An early lesson regarding the assessment process was that establishments benefitted from a brief orientation ahead of the assessment. For example, it was helpful to send each establishment an introduction packet or host a pre-meeting to explain what they might expect for the assessment process and outcomes. Advance engagement was valuable because the QMM assessments are significantly different from regulatory inspections with which establishments are familiar. Establishments were provided preparatory materials at least 2 weeks in advance to allow them to adequately prepare and ensure the necessary staff and documentation were available. An establishment could request additional preparatory time if needed. The establishments found it helpful to have concrete examples of the types of documents that could substantiate the QMM ratings. Assessors and participants found value in using the self-assessments as they gave a voice to the establishments in the assessment process. The information gathered from the self-assessments helped direct the facilitated discussions to areas that needed further elaboration or clarification.

Through the pilot programs, CDER learned that some questions are best answered by corporate leaders who have responsibilities across multiple establishments, when relevant, and other questions are best answered by establishment personnel. For this reason, elements within the practice areas need to be grouped appropriately to enable participants to plan to have the necessary staff available when their input is needed. The assessments were more efficient when the appropriate staff were available to address relevant practice areas, further emphasizing the benefit of providing assessment questions ahead of time. Because of the ongoing public health emergency, assessors were unable to perform independent on-site interviews with management and staff. Independently interviewing different levels of staff within the organization may be important to gauge the culture at an establishment.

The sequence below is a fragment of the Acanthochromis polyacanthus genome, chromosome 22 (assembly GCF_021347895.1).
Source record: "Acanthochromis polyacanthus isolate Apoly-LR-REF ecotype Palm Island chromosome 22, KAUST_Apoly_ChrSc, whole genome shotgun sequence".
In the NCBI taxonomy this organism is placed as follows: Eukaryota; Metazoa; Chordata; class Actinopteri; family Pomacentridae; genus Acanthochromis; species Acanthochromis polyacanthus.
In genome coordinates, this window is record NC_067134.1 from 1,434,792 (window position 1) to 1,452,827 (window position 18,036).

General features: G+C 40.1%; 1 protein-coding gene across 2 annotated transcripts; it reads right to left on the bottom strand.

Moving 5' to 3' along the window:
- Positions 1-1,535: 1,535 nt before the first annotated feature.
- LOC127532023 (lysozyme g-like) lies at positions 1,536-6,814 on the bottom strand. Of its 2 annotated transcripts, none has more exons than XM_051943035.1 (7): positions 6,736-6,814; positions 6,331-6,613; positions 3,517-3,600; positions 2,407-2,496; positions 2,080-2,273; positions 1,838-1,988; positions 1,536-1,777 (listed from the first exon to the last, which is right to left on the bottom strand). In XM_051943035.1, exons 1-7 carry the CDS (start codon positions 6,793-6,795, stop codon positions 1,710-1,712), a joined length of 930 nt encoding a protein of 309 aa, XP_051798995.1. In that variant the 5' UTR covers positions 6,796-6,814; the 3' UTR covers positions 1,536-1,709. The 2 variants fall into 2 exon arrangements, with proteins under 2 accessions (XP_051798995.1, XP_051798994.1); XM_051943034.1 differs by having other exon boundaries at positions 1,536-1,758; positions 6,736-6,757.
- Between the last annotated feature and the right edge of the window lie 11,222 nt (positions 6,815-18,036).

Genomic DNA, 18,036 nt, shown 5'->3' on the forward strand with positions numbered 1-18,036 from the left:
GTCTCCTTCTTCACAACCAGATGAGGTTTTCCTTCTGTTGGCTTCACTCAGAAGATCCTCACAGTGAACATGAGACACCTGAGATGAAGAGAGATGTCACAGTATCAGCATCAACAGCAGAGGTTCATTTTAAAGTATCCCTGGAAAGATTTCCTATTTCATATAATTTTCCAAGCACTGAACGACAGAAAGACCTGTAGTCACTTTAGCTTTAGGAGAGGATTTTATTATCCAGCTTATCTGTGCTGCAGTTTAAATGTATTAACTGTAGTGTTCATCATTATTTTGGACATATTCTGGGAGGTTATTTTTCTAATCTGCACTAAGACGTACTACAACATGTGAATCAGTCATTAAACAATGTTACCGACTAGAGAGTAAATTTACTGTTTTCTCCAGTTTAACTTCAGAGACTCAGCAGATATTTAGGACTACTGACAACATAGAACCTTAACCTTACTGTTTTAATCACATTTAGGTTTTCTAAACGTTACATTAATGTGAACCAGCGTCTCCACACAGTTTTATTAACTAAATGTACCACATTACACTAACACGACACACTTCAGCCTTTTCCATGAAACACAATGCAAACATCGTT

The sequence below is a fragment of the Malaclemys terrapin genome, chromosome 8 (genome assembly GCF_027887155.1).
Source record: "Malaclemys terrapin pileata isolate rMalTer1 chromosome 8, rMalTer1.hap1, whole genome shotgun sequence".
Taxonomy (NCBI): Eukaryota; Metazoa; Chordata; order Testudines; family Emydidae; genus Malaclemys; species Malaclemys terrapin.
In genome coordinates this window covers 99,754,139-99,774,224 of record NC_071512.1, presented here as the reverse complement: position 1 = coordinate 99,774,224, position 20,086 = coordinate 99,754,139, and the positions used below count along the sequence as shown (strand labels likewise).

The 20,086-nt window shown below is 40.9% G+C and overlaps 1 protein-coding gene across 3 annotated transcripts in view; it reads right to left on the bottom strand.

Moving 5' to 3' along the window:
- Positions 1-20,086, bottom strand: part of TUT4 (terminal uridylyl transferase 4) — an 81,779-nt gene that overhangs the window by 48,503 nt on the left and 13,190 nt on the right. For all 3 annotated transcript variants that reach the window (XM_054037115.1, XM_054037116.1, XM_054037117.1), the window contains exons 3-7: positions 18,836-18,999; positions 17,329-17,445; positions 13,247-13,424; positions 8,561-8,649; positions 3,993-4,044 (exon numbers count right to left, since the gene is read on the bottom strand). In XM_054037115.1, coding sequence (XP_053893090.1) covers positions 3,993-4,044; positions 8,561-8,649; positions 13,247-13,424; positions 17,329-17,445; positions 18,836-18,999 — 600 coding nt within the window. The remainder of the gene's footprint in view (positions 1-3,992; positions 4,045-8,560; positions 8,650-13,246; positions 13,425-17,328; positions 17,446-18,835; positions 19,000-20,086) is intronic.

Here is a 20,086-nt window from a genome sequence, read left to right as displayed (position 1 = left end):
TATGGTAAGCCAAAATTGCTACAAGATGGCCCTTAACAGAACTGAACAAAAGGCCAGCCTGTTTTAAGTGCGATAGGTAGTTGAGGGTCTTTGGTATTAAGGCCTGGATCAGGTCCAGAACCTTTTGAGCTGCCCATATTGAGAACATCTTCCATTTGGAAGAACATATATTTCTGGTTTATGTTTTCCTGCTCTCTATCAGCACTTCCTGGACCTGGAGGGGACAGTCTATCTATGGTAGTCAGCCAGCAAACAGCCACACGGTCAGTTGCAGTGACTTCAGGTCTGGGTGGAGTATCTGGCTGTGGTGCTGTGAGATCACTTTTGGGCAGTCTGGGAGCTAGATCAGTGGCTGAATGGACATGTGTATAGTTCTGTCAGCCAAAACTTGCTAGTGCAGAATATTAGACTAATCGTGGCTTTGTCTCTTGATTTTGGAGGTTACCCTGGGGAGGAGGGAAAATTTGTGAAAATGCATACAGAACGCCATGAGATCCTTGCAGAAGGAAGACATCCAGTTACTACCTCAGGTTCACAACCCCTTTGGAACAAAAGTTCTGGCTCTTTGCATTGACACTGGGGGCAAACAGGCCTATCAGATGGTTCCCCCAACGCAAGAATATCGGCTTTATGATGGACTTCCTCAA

CDER’s observers noted that applying a strict time limit to each question was not practical. Both pilot programs initially assigned a 15-min time limit for each question, but some questions could not effectively be covered in that timeframe. Some conversations were rushed and did not yield the information needed to evaluate a specific practice area. Furthermore, some elements, such as quality risk management, knowledge management, innovation, and continual improvement were covered by questions in multiple practice areas. There will be a need to streamline the questions and framework to avoid overlap or redundancy. Compound questions that covered multiple aspects of a particular topic within a practice area posed a challenge to some participants. Furthermore, some questions were leading or did not give participants an opportunity to elaborate in their responses.